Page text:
15-hour fast for people in Qatar

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The astrological calculations conducted by specialists in the Qatar Calendar House (QCH) showed that Ramadan crescent will appear at 1:45am Doha local time on Sunday, May 5, which means that it is impossible to see it in the evening.

The crescent this year will remain in the skies of Qatar after sunset on Sunday for 31 minutes, while the duration will increase as we go west.

The Crescent Sighting Committee at the Ministry of Awqaf and Islamic Affairs is the responsible institution to declare the start of the holy month of Ramadan.

Dr Bashir Marzouk, astronomer at the QCH, said that the number of fasting hours in Qatar will change during the holy month: the minimum duration of fasting hours will be 14 hours and 38 minutes on the first day of Ramadan, and gradually increase until the maximum at the end of the holy month to reach 15 hours and 9 minutes.

Dr Marzouk further added that the Muslims of Europe will have the biggest number of fasting hours in the world this year, where they will fast for about 20 hours in Norway and Sweden, 19 hours in Denmark and Germany, 18 hours in France, while Argentina will have the lowest number of fasting hours in the world this year, about 11 hours.

Ramadan (Arabic: رمضان) or Ramadhan is the ninth month of the Islamic calendar, and the month in which the Quran was revealed to the Islamic prophet Muhammad.

Fasting during the month of Ramadan is one of the Five Pillars of Islam. The month is spent by Muslims fasting during the daylight hours from dawn to sunset.

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According to Islam, the Quran was sent down to the lowest heaven during this month, thus being prepared for gradual revelation by Jibreel (Gabriel) to Muhammad. Therefore, Muhammad told his followers that the gates of Heaven would be open for the entire month and the gates of Hell (Jahannam) would be closed.[1] The first day of the next month, Shawwal, is spent in celebration and is observed as the “Festival of Breaking Fast” or Eid al-Fitr.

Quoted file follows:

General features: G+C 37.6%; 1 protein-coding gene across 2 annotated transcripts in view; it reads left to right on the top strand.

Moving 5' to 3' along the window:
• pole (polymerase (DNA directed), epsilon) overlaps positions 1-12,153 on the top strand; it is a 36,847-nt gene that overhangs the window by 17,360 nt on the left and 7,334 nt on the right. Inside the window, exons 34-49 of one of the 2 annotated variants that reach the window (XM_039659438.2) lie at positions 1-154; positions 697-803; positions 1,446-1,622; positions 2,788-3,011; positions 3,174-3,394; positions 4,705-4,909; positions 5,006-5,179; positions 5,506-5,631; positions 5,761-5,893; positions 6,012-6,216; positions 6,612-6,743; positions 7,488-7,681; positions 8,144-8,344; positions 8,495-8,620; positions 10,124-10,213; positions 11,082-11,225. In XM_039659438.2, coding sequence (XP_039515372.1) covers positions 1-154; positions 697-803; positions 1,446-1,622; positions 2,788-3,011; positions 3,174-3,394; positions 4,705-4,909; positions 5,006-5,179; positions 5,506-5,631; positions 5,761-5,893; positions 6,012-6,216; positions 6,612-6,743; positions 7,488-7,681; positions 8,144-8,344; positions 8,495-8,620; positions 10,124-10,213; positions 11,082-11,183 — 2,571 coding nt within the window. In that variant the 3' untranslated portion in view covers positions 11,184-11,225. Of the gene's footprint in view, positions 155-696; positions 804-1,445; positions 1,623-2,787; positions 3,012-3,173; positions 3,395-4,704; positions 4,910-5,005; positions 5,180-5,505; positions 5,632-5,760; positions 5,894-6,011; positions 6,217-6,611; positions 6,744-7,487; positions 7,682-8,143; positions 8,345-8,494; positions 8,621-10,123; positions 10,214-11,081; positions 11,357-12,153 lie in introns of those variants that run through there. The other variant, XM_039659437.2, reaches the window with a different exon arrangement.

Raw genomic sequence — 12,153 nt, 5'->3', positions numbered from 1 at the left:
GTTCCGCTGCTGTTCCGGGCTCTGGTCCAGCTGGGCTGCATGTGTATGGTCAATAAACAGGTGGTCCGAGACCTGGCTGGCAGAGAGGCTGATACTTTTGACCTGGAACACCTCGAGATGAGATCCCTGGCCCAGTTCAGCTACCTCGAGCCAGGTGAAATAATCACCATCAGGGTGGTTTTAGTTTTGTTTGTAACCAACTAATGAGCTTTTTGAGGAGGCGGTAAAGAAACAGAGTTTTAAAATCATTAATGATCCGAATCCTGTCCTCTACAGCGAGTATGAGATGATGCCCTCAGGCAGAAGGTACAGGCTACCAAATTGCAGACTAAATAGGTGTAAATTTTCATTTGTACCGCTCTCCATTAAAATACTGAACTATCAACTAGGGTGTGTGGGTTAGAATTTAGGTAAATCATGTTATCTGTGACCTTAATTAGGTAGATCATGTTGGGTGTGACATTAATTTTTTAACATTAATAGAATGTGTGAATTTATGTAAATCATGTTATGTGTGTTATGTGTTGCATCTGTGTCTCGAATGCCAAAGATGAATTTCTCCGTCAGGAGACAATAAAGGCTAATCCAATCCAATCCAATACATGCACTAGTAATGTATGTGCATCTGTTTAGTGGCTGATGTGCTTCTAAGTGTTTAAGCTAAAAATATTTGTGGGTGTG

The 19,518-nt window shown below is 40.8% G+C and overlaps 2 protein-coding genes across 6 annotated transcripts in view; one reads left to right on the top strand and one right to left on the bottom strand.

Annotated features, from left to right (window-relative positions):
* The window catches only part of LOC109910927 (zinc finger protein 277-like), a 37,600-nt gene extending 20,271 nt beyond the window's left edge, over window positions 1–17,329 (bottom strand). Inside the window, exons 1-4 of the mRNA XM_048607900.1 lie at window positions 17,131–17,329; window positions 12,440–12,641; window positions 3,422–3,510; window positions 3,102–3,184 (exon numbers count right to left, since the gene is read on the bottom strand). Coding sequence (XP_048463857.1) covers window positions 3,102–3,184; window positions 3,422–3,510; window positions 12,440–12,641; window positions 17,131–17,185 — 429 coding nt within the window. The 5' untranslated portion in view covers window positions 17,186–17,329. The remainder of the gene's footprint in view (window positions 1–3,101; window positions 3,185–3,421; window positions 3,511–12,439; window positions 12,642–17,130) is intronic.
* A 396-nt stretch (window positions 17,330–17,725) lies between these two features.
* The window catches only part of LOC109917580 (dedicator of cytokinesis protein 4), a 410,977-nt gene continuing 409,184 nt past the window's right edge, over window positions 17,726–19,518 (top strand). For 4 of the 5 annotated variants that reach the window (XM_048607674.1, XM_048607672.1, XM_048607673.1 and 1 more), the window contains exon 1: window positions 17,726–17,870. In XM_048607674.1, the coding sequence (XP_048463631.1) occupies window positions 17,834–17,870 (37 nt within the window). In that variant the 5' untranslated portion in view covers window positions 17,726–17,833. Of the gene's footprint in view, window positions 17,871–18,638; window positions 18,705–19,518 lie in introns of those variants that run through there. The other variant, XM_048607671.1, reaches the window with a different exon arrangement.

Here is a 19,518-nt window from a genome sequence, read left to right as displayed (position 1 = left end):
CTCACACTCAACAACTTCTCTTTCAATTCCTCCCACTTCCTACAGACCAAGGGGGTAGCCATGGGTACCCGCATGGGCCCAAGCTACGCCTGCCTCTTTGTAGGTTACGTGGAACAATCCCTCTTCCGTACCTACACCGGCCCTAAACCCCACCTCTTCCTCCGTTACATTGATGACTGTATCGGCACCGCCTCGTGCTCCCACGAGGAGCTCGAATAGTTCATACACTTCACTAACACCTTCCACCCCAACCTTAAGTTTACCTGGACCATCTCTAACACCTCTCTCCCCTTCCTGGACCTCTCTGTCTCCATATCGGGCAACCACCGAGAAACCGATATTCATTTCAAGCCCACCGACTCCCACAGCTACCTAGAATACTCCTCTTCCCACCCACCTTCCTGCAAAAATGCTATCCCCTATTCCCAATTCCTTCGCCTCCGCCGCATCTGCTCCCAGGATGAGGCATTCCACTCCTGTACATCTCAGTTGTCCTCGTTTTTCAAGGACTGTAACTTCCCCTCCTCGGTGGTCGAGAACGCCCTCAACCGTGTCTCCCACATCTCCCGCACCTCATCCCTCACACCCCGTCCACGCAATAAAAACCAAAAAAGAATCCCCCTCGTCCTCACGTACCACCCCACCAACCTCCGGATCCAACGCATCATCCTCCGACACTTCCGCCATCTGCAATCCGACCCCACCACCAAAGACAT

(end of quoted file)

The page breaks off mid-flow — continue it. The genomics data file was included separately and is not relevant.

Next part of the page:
Timing The calendar is a lunar calendar, and months begin when the first crescent of a new moon is sighted. Since the Islamic lunar calendar year is 10 to 11 days shorter than the solar year and contains no intercalation, Ramadan migrates throughout the seasons. The Islamic day starts after sunset.

Many Muslims insist on the local physical sighting of the moon to mark the beginning of Ramadan, but others use the calculated time of the new moon or the Saudi Arabian declaration to determine the start of the month. Since the new moon is not in the same state at the same time globally, the beginning and ending dates of Ramadan depend on what lunar sightings are received in each respective location.

As a result, Ramadan dates vary in different countries, but usually only by a day. This is due to the cycle of the moon. The moon travels the same path all year round and when the moon is seen in the east, it is then seen traveling towards the west. All the countries around the world see the moon within a 24-hour period once spotted by one country in the east.

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Each year, Ramadan begins about eleven days earlier than in the previous year.[3] Astronomical projections that approximate the start of Ramadan are available.[4] 33 Islamic years are approximately equal to 32 tropical years, with six days over.